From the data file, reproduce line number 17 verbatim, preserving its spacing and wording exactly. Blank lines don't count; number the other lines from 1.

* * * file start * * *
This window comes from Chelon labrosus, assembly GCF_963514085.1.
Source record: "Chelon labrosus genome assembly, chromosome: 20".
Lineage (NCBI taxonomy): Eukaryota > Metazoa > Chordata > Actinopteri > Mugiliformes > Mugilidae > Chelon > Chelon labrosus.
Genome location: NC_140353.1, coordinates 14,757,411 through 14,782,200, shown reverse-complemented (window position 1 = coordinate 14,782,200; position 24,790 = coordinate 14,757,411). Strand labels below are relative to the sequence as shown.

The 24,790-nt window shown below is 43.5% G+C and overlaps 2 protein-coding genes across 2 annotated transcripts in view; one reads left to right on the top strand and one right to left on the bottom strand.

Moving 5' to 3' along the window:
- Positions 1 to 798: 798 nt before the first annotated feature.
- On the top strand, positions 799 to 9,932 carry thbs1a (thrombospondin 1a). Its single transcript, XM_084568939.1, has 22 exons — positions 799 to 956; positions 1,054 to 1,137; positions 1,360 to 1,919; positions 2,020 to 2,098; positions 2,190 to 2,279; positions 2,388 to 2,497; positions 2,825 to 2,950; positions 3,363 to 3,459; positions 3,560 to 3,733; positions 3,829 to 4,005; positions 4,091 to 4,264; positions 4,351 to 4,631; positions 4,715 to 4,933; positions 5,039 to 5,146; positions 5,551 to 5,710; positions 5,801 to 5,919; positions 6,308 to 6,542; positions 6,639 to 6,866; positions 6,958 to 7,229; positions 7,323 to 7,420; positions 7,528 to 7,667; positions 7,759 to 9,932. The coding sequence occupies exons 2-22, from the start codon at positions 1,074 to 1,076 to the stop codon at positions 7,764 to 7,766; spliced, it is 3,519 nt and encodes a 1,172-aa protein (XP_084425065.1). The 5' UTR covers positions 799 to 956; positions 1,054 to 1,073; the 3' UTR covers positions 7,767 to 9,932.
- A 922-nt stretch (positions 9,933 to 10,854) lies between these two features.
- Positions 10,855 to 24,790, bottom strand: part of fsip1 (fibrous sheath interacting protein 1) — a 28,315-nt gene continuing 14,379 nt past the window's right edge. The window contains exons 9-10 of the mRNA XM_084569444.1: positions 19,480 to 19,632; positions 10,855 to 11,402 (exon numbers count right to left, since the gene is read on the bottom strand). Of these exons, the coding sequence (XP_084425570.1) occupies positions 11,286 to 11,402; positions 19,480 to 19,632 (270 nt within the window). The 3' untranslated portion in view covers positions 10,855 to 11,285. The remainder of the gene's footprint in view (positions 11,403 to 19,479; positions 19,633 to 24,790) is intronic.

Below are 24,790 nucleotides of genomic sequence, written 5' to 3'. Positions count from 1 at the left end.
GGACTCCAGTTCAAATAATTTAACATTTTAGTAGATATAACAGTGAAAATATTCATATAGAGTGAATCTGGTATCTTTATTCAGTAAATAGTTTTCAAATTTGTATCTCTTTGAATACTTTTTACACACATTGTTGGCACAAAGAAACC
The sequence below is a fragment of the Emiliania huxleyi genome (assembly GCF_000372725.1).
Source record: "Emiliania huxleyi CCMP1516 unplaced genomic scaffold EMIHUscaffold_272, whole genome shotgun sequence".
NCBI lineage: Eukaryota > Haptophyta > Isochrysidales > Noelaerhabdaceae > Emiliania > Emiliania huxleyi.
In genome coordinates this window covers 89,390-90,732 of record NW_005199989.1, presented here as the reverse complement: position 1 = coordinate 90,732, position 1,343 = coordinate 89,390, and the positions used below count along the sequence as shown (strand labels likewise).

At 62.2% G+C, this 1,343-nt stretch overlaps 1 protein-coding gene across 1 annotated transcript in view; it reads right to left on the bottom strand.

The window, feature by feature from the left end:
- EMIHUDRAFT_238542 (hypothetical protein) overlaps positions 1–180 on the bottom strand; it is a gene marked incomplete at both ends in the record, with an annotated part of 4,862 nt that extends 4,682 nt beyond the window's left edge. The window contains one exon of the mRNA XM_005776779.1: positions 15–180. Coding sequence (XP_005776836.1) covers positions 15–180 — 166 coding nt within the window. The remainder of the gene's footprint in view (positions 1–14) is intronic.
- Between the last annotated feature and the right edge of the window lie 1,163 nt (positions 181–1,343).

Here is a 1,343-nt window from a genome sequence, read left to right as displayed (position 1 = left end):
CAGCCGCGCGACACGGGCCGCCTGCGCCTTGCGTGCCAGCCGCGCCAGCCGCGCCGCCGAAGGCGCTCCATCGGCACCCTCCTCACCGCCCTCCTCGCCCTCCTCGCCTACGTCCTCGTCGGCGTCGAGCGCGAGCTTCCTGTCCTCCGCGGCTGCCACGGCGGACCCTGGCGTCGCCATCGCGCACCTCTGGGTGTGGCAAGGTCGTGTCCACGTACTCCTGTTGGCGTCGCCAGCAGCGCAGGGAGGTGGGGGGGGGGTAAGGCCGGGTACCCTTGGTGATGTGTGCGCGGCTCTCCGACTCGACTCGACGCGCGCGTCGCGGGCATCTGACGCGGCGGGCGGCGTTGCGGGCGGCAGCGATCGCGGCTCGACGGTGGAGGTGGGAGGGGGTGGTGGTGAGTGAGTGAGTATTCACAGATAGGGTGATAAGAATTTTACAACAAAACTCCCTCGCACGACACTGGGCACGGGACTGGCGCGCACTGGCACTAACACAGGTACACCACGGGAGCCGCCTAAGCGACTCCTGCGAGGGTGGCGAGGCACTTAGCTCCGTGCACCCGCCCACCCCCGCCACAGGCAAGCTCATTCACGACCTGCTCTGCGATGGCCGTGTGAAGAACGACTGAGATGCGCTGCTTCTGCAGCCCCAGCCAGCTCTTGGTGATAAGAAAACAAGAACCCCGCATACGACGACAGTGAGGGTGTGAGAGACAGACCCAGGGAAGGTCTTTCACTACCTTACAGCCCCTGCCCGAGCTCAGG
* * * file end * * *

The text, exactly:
At 62.2% G+C, this 1,343-nt stretch overlaps 1 protein-coding gene across 1 annotated transcript in view; it reads right to left on the bottom strand.